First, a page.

Resources and Helplines For Teachers and School Counselors

As you begin teaching the curriculum, you may have additional questions about how you can best support your students. In this section, you will find resources that will be helpful if a student needs support beyond what you are able to offer, as well as resources to support your own well-being.

Supporting Your Own Emotional Well-being:

While inviting students to bring their stories to the projects they create, you may hear experiences that speak to incredible loss, difficulty, and heartbreak. You may at times also find that listening to your students’ stories and serving as a witness has an impact on your own mental health. This is something that people in other caring professions (nurses, doctors, social workers, therapists, counselors, etc.) also experience. It is crucial that you take care of yourself, so that you can continue to show up for your students. This could include exercising, eating well, and making time to connect with friends and loved ones. In addition, below you will find a list of resources that can further support you in taking care of yourself. It is also worth noting that your healthcare provider will likely have a list of mental health professionals who offer services at a reasonable cost. Additionally, there are links to teletherapy below.

Resources

1. Screening Tools

Mental Health America (MHA): This is a screening tool that gives you a quick snapshot of your mental health.

2. Mental Health and Wellbeing Education

Mental Health America (MHA): This site shares signs and symptoms, facts, statistics, and the latest news on mental health.

Centers for Disease Control and Prevention (CDC): This page covers mental health basics and helps you know what to look for.

Child Mind Institute: Information tailored for educators on how to identify and respond to children with signs of a mental or learning disorder.

Mental Health California: An innovative digital magazine featuring mental health topics. They also provide education and awareness campaigns, and present community forums and special events.

3. Wellness & Meditation

Headspace: An app that provides instructional videos and guided meditations to support emotional well-being.

InsightTimer: A free meditation app with a diverse array of meditation styles.

Liberate: A safe space for the Black community to develop a daily meditation habit.

UCLA Mindful Awareness Research Center: An app that offers you guidance and practice in mindfulness meditation.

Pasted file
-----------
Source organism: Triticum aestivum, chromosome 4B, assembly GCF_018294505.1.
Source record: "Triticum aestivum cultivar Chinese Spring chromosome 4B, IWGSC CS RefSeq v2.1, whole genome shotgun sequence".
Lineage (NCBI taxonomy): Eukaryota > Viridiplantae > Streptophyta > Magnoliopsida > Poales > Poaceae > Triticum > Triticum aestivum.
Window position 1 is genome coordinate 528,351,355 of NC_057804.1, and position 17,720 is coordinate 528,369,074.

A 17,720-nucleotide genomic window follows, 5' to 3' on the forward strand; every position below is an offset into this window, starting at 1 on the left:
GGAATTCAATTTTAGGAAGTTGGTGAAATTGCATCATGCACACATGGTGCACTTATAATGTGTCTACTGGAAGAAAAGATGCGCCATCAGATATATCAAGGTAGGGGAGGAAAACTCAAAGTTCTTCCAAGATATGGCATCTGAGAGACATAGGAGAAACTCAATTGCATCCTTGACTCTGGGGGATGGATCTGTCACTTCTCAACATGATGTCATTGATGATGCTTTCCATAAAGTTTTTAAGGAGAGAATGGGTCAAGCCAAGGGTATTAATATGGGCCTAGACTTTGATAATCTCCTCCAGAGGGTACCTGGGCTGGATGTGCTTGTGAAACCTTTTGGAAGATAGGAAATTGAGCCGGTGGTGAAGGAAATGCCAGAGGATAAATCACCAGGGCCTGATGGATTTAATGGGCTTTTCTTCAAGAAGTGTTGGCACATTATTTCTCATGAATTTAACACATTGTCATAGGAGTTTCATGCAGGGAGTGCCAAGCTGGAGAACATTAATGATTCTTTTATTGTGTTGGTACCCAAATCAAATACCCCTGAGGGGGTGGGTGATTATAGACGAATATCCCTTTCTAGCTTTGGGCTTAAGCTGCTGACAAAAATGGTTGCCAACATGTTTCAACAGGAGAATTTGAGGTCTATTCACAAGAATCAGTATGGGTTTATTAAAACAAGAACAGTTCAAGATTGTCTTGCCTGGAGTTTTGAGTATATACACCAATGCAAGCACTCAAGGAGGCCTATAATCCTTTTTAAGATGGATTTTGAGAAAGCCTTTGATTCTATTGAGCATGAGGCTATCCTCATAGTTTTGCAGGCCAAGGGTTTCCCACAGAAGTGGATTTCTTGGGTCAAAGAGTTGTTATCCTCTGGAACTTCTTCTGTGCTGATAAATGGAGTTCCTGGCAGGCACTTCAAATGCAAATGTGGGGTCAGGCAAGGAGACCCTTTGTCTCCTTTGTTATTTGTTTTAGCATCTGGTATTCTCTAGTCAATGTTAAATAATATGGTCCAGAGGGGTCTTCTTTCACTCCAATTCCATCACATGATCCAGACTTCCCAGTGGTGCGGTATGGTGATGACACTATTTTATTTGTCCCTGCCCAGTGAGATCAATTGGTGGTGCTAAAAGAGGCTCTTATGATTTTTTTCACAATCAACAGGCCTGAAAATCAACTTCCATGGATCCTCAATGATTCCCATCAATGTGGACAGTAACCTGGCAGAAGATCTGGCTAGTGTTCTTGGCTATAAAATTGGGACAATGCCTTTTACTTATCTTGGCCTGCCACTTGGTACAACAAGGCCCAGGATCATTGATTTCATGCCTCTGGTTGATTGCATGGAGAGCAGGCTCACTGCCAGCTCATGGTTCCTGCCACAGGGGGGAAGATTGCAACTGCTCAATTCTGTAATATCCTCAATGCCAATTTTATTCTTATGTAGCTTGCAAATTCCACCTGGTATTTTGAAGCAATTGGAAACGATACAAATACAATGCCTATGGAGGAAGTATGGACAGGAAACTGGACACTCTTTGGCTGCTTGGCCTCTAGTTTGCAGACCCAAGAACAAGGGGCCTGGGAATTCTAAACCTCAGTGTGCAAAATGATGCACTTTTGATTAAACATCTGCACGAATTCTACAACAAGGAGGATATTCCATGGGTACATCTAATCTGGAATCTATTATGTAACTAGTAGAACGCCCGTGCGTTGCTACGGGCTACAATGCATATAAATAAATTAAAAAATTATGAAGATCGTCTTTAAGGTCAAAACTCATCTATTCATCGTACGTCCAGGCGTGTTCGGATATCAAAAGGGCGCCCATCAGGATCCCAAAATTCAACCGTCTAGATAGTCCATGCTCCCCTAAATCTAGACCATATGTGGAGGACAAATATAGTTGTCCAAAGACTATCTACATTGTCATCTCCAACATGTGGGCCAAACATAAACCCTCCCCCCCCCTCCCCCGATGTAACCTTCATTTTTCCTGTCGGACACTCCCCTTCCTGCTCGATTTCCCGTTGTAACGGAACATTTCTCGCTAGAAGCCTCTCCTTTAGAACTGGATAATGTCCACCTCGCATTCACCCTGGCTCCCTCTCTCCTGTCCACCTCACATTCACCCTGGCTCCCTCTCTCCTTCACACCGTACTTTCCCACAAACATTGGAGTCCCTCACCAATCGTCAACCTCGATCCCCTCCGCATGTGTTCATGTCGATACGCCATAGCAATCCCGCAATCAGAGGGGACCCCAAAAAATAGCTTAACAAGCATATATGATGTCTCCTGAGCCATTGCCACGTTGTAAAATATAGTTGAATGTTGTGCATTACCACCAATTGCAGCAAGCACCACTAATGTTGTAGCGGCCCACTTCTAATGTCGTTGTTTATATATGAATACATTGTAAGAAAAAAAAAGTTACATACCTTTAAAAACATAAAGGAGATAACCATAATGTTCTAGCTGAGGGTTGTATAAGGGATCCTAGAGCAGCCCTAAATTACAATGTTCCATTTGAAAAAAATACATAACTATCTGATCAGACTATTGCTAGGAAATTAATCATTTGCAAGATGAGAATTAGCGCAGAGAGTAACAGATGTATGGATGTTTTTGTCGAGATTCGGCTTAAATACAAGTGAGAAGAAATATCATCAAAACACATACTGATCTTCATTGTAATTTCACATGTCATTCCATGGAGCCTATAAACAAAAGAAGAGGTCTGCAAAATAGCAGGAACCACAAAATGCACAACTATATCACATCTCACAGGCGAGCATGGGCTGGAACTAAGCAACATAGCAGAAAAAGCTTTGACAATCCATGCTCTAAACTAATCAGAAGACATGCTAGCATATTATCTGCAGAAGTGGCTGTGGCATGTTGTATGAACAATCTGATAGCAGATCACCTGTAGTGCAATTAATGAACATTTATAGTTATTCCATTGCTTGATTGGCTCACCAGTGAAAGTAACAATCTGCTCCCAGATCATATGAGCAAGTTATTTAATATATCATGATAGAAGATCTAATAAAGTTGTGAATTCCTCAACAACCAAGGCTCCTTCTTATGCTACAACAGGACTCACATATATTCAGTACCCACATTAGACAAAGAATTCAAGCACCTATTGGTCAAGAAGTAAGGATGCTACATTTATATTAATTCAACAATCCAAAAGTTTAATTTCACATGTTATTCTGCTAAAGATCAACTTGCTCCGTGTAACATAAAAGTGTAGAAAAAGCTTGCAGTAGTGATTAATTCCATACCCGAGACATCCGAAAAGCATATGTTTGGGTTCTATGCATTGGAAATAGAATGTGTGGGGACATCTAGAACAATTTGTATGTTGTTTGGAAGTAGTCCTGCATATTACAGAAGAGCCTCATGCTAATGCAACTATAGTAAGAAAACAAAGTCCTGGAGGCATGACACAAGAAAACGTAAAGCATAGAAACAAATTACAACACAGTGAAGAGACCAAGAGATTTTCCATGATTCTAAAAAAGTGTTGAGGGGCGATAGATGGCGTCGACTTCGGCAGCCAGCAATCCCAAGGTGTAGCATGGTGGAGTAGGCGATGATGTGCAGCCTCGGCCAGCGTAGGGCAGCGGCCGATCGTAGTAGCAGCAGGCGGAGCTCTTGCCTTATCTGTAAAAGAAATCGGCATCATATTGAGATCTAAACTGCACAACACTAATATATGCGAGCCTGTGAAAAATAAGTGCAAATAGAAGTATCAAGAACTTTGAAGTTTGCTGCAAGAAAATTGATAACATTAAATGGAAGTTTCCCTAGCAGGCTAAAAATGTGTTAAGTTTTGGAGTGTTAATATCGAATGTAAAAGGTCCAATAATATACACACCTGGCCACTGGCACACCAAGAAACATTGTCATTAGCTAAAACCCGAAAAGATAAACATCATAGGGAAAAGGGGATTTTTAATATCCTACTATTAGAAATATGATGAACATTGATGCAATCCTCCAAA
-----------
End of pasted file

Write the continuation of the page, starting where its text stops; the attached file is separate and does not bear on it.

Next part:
4. Self-guided Tools

Berkeley Greater Good: Science-backed exercises to improve wellbeing and happiness, as well as a suite of resources such as podcasts, videos, and quizzes.

Self-Compassion.org: This website curates Dr. Kristin Neff’s ground-breaking work on self-compassion and includes research, recommended practices, and other resources.
Pinterest Wellbeing: A collection of short (<5 minutes) evidence-based exercises to help you with stress – developed with the Stanford Lab for Mental Health Innovation.

5. Clinical Services: Online Therapy

coa: Therapist led emotional fitness classes as well as one on one online therapy services.

Inclusive Therapists: This website features a directory of mental health professionals with diverse backgrounds who strive to provide safe and equitable therapeutic services.
Therapy for Black Girls: Online space to promote mental wellness in black women and girls, providing therapy resources and educational materials.
South Asian Therapists: International directory of therapists of South Asian descent.
Talkspace: This organization offers a wide range of mental health service options (e.g., text, live video, and phone) provided by professional counselors. The organization has specific support available for teenagers.

Supporting Your Students’ Emotional Well-being:

Most of the time, your role will be to stay present with your students as they share their creative work, and to make a connection with your own story if a genuine connection exists.  Encourage students to reach out to a school counselor if they are seeking additional support. School counselors can refer them to mental health professionals. In addition, here is a list of links below that can provide additional support to your students.

1. Screening Tools